The convention came to a close deciding that we would return next year, and in the span of a few months, we set out to catch up on what we hadn’t yet experienced (for me, a few short years, for my friend, a lifetime). My friend was hooked on Barenaked Ladies and with the help of eBay, Amazon, Spotify, a few select music stores, second hand shops, and BNL’s own website, we began a collection. CDs, interviews, artifacts from concerts, anything within reason and price range, Brothers Creeggan and Thin Buckles included.

I recalled Ed’s Up from TV and received a copy secondhand for my birthday… only to realize that it was signed by Ed.


We began to hunt for signatures as well. To date, we have all current and past members autographs on various CDs, including Andy on a copy of The Brothers Creeggan’s Sleepyhead. We aren’t done yet: we aim to get ahold of some old 45s and vinyls, cassettes, and EPs. We already have some official merch from the store, but a long way to go before it’s all obtained.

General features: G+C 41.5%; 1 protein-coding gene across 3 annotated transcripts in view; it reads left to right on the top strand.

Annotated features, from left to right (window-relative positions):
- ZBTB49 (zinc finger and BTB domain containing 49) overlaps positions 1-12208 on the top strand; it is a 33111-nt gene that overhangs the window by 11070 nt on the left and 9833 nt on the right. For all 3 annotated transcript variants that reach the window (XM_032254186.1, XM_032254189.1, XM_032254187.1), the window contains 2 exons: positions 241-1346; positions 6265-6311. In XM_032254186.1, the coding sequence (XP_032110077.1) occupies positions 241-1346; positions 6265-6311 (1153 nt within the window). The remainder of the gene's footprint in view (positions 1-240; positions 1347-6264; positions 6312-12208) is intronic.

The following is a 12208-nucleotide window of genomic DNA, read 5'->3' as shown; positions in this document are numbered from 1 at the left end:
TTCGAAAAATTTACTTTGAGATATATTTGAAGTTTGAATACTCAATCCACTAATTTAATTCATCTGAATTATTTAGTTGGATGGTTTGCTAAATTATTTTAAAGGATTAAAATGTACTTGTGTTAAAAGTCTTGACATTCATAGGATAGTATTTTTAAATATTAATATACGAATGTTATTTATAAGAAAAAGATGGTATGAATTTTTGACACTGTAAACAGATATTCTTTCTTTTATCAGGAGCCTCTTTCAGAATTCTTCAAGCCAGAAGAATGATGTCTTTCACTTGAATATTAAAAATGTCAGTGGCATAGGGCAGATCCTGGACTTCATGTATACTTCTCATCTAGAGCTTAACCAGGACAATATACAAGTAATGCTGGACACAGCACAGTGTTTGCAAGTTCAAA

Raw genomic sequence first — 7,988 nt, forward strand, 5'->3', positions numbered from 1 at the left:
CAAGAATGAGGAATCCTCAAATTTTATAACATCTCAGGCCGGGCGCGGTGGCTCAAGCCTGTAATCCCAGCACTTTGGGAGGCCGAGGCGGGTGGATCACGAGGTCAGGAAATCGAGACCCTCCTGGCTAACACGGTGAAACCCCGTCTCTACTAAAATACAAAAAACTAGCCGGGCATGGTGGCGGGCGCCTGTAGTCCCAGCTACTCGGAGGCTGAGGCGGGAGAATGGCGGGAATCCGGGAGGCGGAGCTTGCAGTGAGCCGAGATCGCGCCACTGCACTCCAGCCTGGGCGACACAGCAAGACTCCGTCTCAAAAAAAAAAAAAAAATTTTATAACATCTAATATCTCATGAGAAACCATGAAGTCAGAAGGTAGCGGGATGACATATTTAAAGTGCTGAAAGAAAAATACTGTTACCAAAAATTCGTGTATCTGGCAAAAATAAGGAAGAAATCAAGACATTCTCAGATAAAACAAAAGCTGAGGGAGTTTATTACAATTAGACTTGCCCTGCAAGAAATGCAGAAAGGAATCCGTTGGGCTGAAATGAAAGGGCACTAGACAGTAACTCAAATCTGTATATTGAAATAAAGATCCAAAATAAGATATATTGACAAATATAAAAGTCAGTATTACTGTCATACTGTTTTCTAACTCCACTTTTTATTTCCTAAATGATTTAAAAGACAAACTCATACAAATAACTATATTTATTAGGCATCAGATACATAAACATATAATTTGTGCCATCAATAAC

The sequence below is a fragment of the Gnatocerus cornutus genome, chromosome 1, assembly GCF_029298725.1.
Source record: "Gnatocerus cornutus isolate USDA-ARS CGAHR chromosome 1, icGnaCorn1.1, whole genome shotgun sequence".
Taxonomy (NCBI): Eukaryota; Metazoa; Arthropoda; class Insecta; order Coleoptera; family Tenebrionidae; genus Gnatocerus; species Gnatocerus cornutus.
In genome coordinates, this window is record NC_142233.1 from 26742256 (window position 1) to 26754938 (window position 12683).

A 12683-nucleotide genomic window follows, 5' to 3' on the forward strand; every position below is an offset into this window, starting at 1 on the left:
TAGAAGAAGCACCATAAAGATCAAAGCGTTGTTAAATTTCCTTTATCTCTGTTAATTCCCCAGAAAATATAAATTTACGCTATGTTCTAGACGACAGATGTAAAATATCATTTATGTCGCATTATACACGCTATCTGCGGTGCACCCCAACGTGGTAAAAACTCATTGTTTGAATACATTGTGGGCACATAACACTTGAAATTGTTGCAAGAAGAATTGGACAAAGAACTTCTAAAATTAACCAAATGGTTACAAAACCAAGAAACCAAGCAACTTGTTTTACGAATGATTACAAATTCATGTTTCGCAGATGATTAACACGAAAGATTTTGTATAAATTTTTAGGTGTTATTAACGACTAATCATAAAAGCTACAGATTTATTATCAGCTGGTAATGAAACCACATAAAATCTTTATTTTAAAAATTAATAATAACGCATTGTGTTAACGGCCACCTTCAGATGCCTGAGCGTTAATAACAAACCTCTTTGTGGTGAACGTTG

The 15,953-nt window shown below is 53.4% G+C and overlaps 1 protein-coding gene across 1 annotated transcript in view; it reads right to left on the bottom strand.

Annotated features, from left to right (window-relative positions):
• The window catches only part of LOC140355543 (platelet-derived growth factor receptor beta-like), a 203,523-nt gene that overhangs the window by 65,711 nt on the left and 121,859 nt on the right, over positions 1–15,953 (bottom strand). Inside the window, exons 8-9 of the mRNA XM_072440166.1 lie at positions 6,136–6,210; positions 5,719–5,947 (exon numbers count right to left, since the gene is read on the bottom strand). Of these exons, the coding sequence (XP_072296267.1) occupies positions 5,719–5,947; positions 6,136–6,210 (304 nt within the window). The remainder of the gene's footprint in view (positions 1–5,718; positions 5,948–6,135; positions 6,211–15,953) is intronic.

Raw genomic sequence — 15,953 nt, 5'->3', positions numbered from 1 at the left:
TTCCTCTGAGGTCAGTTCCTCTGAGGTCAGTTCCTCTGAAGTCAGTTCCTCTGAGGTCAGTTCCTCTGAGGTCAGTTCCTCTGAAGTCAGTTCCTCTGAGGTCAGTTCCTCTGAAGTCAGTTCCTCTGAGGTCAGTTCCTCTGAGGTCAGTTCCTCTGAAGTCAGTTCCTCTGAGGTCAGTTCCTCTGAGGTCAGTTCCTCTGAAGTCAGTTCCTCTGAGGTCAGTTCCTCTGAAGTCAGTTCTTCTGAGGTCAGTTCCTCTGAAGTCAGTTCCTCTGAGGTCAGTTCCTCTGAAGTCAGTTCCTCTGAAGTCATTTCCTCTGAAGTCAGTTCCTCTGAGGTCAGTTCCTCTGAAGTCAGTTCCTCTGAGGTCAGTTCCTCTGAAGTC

As I sit here now, writing this, it’s clear I have an exciting year ahead of me. RTX2016 looms a few months away. My friend and I have tickets to not one but three venues of the Last Summer On Earth 2016 Tour, two of which we will get to meet the band. I’m incredibly nervous. What to say to someone you have listened to extensively for so long? Do I tell Kevin how beautiful I find his music to be? Do I let Tyler know how I never fail to laugh at his jokes? Do I get tongue-tied over how entrancing Jim’s bass playing can be? Do I say to Ed how he has been the sole inspiration for the many quarters I’ve plugged into a pinball machine, the countless times I’ve hummed “Pinch Me” through long shifts at work? How do I say “You’ve been here throughout my life?” in a way that doesn’t sound immediately awkward? English would be a great place to start, I guess.

Whatever comes out of my mouth first, I hope it starts with “Hi”.

Thanks Ryne! Send your guest blogs to